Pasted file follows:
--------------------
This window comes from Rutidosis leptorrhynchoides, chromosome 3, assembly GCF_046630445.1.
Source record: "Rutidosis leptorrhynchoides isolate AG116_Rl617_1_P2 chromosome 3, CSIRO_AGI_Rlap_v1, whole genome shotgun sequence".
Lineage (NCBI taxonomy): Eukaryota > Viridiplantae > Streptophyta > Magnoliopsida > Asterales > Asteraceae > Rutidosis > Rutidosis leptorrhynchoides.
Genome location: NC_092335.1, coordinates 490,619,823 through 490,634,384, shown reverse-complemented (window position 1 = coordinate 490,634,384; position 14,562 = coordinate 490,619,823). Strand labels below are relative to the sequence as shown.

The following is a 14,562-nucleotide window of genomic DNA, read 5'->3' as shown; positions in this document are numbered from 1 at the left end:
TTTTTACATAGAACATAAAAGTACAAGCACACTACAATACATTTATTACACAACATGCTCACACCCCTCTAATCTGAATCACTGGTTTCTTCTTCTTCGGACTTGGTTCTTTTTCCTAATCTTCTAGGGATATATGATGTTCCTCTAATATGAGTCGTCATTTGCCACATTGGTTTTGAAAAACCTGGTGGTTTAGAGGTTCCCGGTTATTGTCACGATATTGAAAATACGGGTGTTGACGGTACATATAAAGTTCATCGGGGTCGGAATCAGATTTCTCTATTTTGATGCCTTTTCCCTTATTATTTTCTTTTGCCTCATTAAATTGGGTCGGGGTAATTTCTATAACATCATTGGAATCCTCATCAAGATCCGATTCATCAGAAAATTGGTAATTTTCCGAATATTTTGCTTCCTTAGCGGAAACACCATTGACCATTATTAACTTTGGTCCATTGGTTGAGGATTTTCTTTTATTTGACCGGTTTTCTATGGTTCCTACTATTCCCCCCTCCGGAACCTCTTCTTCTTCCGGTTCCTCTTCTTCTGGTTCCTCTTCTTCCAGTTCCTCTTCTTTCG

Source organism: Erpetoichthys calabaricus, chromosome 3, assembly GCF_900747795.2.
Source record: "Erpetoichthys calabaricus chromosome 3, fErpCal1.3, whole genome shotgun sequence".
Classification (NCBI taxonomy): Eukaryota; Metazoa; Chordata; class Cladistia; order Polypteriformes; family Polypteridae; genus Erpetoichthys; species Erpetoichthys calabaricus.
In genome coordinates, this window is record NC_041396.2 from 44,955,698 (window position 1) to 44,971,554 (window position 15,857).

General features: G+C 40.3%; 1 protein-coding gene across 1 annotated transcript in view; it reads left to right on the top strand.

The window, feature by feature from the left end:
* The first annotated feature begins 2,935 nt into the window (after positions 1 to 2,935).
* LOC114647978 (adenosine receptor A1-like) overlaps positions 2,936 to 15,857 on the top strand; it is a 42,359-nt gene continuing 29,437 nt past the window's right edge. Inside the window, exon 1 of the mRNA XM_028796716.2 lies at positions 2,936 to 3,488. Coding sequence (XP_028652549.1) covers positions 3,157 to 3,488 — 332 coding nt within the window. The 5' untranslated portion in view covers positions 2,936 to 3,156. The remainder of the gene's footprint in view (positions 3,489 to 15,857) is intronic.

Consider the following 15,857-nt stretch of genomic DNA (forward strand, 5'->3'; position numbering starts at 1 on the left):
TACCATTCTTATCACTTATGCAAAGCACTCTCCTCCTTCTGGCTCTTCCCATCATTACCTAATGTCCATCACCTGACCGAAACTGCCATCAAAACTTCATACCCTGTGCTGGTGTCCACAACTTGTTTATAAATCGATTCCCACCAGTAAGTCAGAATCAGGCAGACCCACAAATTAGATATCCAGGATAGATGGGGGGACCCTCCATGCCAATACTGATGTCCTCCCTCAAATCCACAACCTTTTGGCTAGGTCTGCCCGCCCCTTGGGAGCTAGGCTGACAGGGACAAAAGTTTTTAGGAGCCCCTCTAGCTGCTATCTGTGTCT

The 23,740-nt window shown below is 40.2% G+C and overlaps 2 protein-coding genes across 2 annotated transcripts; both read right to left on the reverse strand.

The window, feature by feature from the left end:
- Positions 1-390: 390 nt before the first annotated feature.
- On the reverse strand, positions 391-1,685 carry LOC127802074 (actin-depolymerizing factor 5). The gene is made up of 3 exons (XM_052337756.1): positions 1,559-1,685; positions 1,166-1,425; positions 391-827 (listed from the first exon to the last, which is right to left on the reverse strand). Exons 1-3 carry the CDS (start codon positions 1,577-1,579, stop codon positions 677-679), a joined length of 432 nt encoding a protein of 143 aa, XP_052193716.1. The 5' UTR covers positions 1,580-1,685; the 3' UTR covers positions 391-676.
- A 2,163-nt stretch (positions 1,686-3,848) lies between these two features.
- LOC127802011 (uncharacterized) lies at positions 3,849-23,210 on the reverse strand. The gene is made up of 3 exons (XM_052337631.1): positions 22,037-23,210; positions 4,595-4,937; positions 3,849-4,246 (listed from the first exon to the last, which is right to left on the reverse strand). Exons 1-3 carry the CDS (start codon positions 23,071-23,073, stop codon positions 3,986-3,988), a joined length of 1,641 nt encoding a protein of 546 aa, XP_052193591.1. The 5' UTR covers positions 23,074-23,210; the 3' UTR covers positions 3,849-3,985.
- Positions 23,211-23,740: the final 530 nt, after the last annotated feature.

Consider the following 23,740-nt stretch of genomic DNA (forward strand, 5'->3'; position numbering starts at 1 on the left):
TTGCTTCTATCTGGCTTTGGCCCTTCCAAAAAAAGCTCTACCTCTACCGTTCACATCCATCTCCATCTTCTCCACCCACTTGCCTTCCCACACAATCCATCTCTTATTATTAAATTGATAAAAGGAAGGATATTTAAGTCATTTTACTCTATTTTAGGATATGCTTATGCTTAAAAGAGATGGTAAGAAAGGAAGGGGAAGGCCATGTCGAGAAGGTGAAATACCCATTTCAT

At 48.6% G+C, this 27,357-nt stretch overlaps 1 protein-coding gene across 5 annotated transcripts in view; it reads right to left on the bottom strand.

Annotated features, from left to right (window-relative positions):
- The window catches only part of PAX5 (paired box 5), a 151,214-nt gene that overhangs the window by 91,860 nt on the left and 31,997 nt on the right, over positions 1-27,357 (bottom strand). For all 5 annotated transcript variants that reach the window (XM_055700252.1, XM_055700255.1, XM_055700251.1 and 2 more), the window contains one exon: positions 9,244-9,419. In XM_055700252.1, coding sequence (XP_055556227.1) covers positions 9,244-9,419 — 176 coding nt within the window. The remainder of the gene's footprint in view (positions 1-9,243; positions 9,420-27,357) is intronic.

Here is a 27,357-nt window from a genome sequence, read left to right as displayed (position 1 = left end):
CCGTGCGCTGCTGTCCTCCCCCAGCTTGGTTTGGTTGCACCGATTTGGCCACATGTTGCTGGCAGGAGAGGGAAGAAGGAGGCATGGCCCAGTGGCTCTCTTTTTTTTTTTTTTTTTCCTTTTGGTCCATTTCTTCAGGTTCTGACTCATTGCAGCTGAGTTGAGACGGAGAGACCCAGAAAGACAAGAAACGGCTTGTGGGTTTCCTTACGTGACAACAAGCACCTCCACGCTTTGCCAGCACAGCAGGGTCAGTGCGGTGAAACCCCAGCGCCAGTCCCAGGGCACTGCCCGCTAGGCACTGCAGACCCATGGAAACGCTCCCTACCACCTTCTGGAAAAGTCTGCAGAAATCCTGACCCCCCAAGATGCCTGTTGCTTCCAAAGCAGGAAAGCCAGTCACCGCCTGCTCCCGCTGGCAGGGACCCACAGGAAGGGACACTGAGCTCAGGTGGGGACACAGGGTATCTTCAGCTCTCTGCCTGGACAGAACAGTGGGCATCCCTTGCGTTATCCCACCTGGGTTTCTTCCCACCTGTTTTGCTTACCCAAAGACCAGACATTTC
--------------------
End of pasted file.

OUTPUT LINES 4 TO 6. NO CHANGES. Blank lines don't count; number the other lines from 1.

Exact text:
Genome location: NC_092335.1, coordinates 490,619,823 through 490,634,384, shown reverse-complemented (window position 1 = coordinate 490,634,384; position 14,562 = coordinate 490,619,823). Strand labels below are relative to the sequence as shown.

The following is a 14,562-nucleotide window of genomic DNA, read 5'->3' as shown; positions in this document are numbered from 1 at the left end:
TTTTTACATAGAACATAAAAGTACAAGCACACTACAATACATTTATTACACAACATGCTCACACCCCTCTAATCTGAATCACTGGTTTCTTCTTCTTCGGACTTGGTTCTTTTTCCTAATCTTCTAGGGATATATGATGTTCCTCTAATATGAGTCGTCATTTGCCACATTGGTTTTGAAAAACCTGGTGGTTTAGAGGTTCCCGGTTATTGTCACGATATTGAAAATACGGGTGTTGACGGTACATATAAAGTTCATCGGGGTCGGAATCAGATTTCTCTATTTTGATGCCTTTTCCCTTATTATTTTCTTTTGCCTCATTAAATTGGGTCGGGGTAATTTCTATAACATCATTGGAATCCTCATCAAGATCCGATTCATCAGAAAATTGGTAATTTTCCGAATATTTTGCTTCCTTAGCGGAAACACCATTGACCATTATTAACTTTGGTCCATTGGTTGAGGATTTTCTTTTATTTGACCGGTTTTCTATGGTTCCTACTATTCCCCCCTCCGGAACCTCTTCTTCTTCCGGTTCCTCTTCTTCTGGTTCCTCTTCTTCCAGTTCCTCTTCTTTCG